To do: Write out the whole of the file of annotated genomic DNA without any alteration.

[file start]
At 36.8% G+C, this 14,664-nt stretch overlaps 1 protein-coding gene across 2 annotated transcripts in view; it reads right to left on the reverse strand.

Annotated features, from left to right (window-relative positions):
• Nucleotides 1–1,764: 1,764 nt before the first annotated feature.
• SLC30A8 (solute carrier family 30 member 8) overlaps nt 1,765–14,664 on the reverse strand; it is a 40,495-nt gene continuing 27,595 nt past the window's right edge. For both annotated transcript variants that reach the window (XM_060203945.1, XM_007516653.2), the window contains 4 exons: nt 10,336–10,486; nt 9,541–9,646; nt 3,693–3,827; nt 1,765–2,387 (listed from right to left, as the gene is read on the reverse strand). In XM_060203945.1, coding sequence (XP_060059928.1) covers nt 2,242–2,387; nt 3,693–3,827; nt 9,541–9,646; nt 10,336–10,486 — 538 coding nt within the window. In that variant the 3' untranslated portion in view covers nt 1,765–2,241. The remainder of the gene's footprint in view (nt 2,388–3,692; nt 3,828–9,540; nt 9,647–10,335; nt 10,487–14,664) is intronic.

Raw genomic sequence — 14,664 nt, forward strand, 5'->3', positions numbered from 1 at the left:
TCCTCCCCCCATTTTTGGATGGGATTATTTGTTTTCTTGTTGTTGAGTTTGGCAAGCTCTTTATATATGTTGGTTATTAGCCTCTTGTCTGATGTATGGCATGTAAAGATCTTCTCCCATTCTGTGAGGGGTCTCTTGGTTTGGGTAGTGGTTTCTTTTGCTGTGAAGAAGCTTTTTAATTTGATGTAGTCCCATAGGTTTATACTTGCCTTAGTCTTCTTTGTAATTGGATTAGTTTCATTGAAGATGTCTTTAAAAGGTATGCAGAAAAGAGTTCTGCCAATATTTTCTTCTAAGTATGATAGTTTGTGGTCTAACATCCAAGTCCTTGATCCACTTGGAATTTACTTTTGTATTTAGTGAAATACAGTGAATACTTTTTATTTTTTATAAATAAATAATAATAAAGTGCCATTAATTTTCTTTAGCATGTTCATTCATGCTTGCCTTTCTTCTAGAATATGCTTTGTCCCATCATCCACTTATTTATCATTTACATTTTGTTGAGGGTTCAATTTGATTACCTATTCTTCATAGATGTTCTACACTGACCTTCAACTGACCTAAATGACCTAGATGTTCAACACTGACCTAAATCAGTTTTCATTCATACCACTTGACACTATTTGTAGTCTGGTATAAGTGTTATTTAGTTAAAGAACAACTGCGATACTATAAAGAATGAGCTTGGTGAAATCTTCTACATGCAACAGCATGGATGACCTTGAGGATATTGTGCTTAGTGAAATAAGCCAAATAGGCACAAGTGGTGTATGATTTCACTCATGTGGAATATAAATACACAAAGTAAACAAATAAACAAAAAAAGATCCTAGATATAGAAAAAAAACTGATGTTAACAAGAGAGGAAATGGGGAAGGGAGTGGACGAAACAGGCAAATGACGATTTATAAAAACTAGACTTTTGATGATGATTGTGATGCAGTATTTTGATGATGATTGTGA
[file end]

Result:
At 36.8% G+C, this 14,664-nt stretch overlaps 1 protein-coding gene across 2 annotated transcripts in view; it reads right to left on the reverse strand.

Annotated features, from left to right (window-relative positions):
• Nucleotides 1–1,764: 1,764 nt before the first annotated feature.
• SLC30A8 (solute carrier family 30 member 8) overlaps nt 1,765–14,664 on the reverse strand; it is a 40,495-nt gene continuing 27,595 nt past the window's right edge. For both annotated transcript variants that reach the window (XM_060203945.1, XM_007516653.2), the window contains 4 exons: nt 10,336–10,486; nt 9,541–9,646; nt 3,693–3,827; nt 1,765–2,387 (listed from right to left, as the gene is read on the reverse strand). In XM_060203945.1, coding sequence (XP_060059928.1) covers nt 2,242–2,387; nt 3,693–3,827; nt 9,541–9,646; nt 10,336–10,486 — 538 coding nt within the window. In that variant the 3' untranslated portion in view covers nt 1,765–2,241. The remainder of the gene's footprint in view (nt 2,388–3,692; nt 3,828–9,540; nt 9,647–10,335; nt 10,487–14,664) is intronic.

Raw genomic sequence — 14,664 nt, forward strand, 5'->3', positions numbered from 1 at the left:
TCCTCCCCCCATTTTTGGATGGGATTATTTGTTTTCTTGTTGTTGAGTTTGGCAAGCTCTTTATATATGTTGGTTATTAGCCTCTTGTCTGATGTATGGCATGTAAAGATCTTCTCCCATTCTGTGAGGGGTCTCTTGGTTTGGGTAGTGGTTTCTTTTGCTGTGAAGAAGCTTTTTAATTTGATGTAGTCCCATAGGTTTATACTTGCCTTAGTCTTCTTTGTAATTGGATTAGTTTCATTGAAGATGTCTTTAAAAGGTATGCAGAAAAGAGTTCTGCCAATATTTTCTTCTAAGTATGATAGTTTGTGGTCTAACATCCAAGTCCTTGATCCACTTGGAATTTACTTTTGTATTTAGTGAAATACAGTGAATACTTTTTATTTTTTATAAATAAATAATAATAAAGTGCCATTAATTTTCTTTAGCATGTTCATTCATGCTTGCCTTTCTTCTAGAATATGCTTTGTCCCATCATCCACTTATTTATCATTTACATTTTGTTGAGGGTTCAATTTGATTACCTATTCTTCATAGATGTTCTACACTGACCTTCAACTGACCTAAATGACCTAGATGTTCAACACTGACCTAAATCAGTTTTCATTCATACCACTTGACACTATTTGTAGTCTGGTATAAGTGTTATTTAGTTAAAGAACAACTGCGATACTATAAAGAATGAGCTTGGTGAAATCTTCTACATGCAACAGCATGGATGACCTTGAGGATATTGTGCTTAGTGAAATAAGCCAAATAGGCACAAGTGGTGTATGATTTCACTCATGTGGAATATAAATACACAAAGTAAACAAATAAACAAAAAAAGATCCTAGATATAGAAAAAAAACTGATGTTAACAAGAGAGGAAATGGGGAAGGGAGTGGACGAAACAGGCAAATGACGATTTATAAAAACTAGACTTTTGATGATGATTGTGATGCAGTATTTTGATGATGATTGTGA